There’s little doubt Brantley possesses nearly every physical tool you want in a college QB.  Now, it’s just a matter of working out the kinks and synching up an offense that’s spent the past three years leaning heavily on the departed Tebow.  At least, that’s what head coach Urban Meyer & Company are banking on.

Again, it was just the first of many, many games for these three players.  Much like you shouldn’t put too much stock in the “greatness” of Bolden and Murray considering their level of competition, one shouldn’t look for a roof from which to cannonball off of if you’re part of Gator Nation.

All three players hold tremendous promise.  It’s just after one game, the hope is shining a little bit brighter for two of ’em.

California’s state-funded travel ban to discriminating states raises mild football scheduling concerns

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The state of California is banning state-funded travel to the states of Texas, Alabama, Kentucky, and South Dakota. Those states are added to the previous state-funded travel bans that included Kansas, Mississippi, North Carolina, and Tennessee due to what California lawmakers say are laws that allow for discrimination against gay and transgender people.

So what does this have to do with college football? My colleague, Bryan, notes this latest decision from the state means scheduling any potential road games for a handful of schools just got a tad trickier.

This development poses a couple of issues for some California schools to address moving forward.

San Jose State is the school affected by this latest news right off the bat. San Jose State has a road game scheduled at Texas on September 9 this season. San Jose State may have to rely on some of that guaranteed money from Texas to cover the expenses, which would put a dent in the total takeaway from playing the game in the first place.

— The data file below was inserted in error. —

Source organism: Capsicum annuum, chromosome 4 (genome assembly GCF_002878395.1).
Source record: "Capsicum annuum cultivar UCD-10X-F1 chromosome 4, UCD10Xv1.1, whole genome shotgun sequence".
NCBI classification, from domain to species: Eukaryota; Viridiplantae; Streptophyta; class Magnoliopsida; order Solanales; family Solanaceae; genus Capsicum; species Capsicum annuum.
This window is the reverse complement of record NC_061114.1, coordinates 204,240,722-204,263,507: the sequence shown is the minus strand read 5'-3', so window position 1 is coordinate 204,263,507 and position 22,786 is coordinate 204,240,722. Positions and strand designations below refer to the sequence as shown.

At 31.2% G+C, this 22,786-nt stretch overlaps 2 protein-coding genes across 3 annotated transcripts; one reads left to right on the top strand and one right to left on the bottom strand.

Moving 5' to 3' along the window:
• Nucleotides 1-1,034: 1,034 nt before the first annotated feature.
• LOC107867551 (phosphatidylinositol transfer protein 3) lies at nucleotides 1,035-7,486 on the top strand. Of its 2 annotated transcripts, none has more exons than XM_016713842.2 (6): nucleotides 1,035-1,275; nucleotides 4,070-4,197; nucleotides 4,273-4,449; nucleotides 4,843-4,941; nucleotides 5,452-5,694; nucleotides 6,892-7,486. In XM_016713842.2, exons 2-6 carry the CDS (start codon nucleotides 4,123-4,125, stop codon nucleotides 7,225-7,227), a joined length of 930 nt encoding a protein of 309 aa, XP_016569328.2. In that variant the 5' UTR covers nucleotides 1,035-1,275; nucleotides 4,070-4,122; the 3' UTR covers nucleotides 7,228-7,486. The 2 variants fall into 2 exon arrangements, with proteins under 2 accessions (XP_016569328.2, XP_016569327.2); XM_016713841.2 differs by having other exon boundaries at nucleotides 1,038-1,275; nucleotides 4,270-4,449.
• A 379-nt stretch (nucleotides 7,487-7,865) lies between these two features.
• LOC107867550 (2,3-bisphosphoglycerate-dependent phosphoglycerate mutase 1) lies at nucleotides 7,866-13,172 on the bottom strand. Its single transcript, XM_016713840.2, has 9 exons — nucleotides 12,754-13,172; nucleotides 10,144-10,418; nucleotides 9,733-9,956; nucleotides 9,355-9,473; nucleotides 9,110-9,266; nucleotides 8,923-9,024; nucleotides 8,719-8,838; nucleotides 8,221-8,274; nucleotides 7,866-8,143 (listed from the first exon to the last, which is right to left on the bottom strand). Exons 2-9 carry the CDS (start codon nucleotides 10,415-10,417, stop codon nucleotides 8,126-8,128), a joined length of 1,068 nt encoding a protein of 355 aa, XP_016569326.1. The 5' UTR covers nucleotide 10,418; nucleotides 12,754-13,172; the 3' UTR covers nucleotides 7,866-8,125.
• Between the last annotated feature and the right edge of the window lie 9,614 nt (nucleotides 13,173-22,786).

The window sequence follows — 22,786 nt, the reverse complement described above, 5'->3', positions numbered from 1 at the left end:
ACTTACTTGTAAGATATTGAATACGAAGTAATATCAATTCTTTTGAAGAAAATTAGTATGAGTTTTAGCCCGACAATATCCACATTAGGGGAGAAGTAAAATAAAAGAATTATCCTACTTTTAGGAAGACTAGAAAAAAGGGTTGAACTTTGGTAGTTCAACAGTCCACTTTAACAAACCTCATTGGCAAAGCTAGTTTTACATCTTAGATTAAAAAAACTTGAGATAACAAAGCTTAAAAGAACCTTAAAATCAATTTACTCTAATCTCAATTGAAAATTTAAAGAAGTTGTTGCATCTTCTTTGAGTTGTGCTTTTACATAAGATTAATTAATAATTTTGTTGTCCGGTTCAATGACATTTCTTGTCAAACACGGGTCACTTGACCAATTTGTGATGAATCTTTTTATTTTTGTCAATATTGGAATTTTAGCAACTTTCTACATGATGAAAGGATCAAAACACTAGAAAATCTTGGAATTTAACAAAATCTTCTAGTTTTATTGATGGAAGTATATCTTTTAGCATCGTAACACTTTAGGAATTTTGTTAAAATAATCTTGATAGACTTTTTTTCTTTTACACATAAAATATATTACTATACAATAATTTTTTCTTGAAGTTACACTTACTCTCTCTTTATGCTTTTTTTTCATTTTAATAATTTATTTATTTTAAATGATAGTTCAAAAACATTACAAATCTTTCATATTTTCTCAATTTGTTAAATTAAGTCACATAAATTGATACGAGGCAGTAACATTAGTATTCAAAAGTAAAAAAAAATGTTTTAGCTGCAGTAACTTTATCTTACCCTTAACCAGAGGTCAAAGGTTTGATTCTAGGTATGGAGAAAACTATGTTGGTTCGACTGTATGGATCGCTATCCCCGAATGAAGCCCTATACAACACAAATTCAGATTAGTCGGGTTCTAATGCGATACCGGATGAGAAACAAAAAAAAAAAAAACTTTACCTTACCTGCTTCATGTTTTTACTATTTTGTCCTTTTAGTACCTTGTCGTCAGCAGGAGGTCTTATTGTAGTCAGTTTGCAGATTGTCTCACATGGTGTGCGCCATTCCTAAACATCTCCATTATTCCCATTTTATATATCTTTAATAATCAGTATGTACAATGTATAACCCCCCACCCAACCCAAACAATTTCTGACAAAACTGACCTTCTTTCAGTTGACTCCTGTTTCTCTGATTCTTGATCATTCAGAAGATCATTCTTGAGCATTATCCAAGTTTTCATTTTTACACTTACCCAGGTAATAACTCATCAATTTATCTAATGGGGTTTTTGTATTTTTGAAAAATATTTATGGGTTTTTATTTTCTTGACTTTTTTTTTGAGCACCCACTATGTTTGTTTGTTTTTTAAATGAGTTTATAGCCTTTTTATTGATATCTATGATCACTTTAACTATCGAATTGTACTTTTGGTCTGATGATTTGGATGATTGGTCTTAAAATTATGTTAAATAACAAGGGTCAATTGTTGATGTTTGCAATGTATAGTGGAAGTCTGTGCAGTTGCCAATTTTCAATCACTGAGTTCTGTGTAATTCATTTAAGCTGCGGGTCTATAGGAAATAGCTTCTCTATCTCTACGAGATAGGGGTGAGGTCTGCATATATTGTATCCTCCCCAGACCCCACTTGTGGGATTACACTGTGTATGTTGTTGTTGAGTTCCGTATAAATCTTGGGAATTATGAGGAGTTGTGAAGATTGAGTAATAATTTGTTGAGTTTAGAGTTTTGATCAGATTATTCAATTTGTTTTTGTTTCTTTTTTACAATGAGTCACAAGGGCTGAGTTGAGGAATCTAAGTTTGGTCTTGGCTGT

Cal is also scheduled to play at North Carolina on September 2. Cal also plays at TCU in 2021 and at Auburn in 2024. If the ban is still in operation at those times, then Cal will have to budget ahead of time to tackle the expenses. UCLA will play at Memphis on September 19.

The state-funded travel ban to these states may not be an issue for the postseason, as bowl game expenses tend to be carried by the conference and their revenue shares.

Fresno State has a road game at Texas A&M scheduled in 2020. San Diego State has no future scheduling hassles to worry about for the time being.

When ‘physically, mentally ready,’ door wide open for Keyshawn Johnson Jr.’s return to Nebraska

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Keyshawn Johnson Jr. has yet to play a down for Nebraska, but, if it’s up to Mike Riley, he will at some point down the road.

Earlier this month, the son of former USC great Keyshawn Johnson was cited for marijuana possession and possession of drug paraphernalia.  This past week, the younger Johnson decided to take a leave of absence, with his father stating that his son needed some time to “mature” and will not play for the Cornhuskers in 2017.

Left open at the time was the question of whether Johnson Jr. would ever play for the ‘Huskers, period.  Friday, Riley left the door wide open for a return.

“We’re disappointed that he’s not here with us right now today,” the head coach said according to the Lincoln Journal-Star. “I think there’s kind of a wellness factor for Keyshawn going home. We talked to him about the possibility of maybe enrolling part time and taking care of his progress toward his degree, and also getting in great shape.